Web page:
A properly prepared plan will include plans for temporary relocation of residents in situations where the community must be evacuated. This can include Red Cross or other emergency shelters, hotels, schools, or staying with family members in other cities.
Now that the Florida Legislature has granted emergency powers to boards, a board may require the evacuation of the property in the event that the local or state authority has declared a mandatory evacuation order. Owners who refuse to abide by that evacuation order do so at their own risk and without the possibility of pursuing the association for loss of life or injury to themselves or their property. Boards can also declare the property unfit for entry or occupancy based upon the advice of experts retained by the board or on the advice of emergency management officials.
Your plan should include annual preparation of a date stamped video and photo documentation of the community such as all of the common areas, each unit owner’s home, the association’s office and property.
Digital technology and photographic records can be conveniently and safely stored off premises and easily retrieved, if needed.
What should be photographed?
- Inside and outside of buildings and premises
- equipment, computers and books
- accounting records
- insurance policies, bank accounts, personnel records, records of units/ unit owners, as-built plans and specifications
You should prepare an inventory including the date, place of purchase, and purchase price of each item of personal property.
Community Emergency Response Team (CERT)
Many shared ownership communities have already taken the positive step of undergoing CERT training under the auspices of FEMA. A Community Emergency Response Team (CERT) can fill the large gap that often results when a disaster overwhelms local emergency services. CERT teams are trained in basic disaster response skills, such as fire safety, light search and rescue, team organization, and disaster medical operations. CERT members are encouraged to support emergency response agencies by taking a more active role in emergency preparedness projects in their communities.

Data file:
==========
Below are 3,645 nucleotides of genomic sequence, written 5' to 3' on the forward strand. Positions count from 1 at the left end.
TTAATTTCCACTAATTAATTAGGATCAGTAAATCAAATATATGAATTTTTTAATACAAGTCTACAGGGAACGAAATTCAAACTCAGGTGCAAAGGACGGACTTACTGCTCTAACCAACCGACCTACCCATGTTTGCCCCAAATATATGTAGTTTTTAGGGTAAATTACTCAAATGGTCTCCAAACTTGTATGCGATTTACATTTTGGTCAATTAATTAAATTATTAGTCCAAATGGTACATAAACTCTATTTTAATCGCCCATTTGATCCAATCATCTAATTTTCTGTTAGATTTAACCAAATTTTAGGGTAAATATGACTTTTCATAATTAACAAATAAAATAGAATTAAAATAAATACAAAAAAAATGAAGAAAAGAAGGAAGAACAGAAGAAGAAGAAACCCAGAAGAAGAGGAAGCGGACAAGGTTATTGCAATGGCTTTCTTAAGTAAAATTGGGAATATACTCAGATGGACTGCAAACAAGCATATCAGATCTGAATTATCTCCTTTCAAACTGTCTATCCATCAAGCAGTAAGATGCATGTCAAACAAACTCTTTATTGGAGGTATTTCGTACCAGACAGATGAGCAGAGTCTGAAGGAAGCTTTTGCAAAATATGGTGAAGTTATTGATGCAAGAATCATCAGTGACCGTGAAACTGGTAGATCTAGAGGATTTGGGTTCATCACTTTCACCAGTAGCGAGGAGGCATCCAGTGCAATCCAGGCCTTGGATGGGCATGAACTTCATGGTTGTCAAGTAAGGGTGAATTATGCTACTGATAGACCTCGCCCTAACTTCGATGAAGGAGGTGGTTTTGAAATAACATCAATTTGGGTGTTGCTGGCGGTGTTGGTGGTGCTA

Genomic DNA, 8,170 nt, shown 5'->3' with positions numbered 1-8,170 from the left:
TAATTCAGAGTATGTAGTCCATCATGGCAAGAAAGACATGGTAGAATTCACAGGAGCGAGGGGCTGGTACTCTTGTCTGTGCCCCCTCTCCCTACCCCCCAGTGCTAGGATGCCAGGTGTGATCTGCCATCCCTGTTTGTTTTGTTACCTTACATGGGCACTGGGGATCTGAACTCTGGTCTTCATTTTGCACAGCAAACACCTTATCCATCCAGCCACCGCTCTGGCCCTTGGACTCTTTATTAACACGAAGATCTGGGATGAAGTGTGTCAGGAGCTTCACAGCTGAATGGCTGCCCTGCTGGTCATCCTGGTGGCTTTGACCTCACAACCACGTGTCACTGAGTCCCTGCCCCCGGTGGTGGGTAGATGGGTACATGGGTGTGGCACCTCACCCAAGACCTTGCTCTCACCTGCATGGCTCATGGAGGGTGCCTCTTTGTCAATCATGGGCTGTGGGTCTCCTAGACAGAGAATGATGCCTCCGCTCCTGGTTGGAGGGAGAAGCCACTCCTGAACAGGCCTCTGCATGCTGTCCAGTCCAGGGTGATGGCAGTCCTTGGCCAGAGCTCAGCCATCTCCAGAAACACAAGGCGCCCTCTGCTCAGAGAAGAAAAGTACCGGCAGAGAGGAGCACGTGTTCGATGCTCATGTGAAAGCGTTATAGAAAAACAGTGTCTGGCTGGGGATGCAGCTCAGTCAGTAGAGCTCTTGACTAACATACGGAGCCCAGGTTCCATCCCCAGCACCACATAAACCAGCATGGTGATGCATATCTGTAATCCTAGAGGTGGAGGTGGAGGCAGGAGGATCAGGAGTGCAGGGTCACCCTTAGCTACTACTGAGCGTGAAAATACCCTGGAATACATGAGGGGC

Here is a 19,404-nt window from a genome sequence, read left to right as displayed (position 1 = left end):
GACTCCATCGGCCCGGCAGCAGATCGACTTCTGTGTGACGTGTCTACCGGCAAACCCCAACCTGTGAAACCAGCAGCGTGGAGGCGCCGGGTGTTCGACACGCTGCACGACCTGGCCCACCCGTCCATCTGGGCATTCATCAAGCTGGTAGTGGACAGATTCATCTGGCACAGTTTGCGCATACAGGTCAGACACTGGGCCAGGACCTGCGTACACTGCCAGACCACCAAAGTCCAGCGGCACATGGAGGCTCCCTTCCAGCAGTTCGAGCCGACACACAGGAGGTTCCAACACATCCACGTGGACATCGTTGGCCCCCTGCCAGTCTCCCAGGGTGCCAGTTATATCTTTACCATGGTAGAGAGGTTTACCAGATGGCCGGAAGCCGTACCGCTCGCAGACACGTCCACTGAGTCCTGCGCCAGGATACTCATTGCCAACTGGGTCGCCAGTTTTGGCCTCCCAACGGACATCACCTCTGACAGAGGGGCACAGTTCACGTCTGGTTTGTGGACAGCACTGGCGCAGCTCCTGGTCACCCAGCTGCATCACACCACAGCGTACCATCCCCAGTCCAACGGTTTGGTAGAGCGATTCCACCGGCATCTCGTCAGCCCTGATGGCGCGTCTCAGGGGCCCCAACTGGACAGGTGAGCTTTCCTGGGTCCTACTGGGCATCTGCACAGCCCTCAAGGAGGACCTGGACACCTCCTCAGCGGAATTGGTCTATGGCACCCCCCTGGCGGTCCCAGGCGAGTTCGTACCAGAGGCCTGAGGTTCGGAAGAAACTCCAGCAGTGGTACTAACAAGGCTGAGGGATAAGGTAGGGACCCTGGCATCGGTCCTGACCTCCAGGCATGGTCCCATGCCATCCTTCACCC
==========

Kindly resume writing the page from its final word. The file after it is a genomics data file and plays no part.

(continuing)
Your board’s quick response in accordance with your disaster plan will minimize damage and promote a speedy recovery.
ACTIVATING THE DISASTER PLAN
Following a disaster, the disaster coordinator and information facilitator move into action. The information facilitator opens lines of communications with the owners. The disaster coordinator contacts emergency services and notifies the contractors and employees, advising of their duties and needs. In some cases, it may be necessary to suspend or cancel on-going contracts such as lawn and pool maintenance. Hopefully, a provision was made in the contract for such right of suspension without monetary penalty in disaster situations when the contracted services are no longer needed. There certainly is no reason to pay to hedge the bushes when they have all blown away!
Knowing the whereabouts of all residents greatly enhances emergency response time following a disaster. In a situation such as a hurricane, in which there is advance warning, a committee should ascertain which residents are remaining in the community and which are evacuating. A temporary destination address and phone number should be obtained from those who are evacuating. Once disaster strikes, the board’s first action should be to direct emergency medical assistance to any residents in need. Naturally, if the community is under a mandatory evacuation order, that order should be obeyed by all.
Be sure to attend to the injured and secure the community from acts of vandalism and looting. Be sure to remove all storm debris.
“Drying In”/”Shoring Up” the building structures in order to mitigate against further damage.
“Drying Out” is the removal, where necessary, of wet carpet, wall board, cabinets, etc. when necessary to prevent the growth of mold.
The insurance carrier for the community must be notified immediately at the conclusion of the storm.
If the insurance carrier is not able to promptly inspect and document the damage from the storm, it may elect to deny the claim.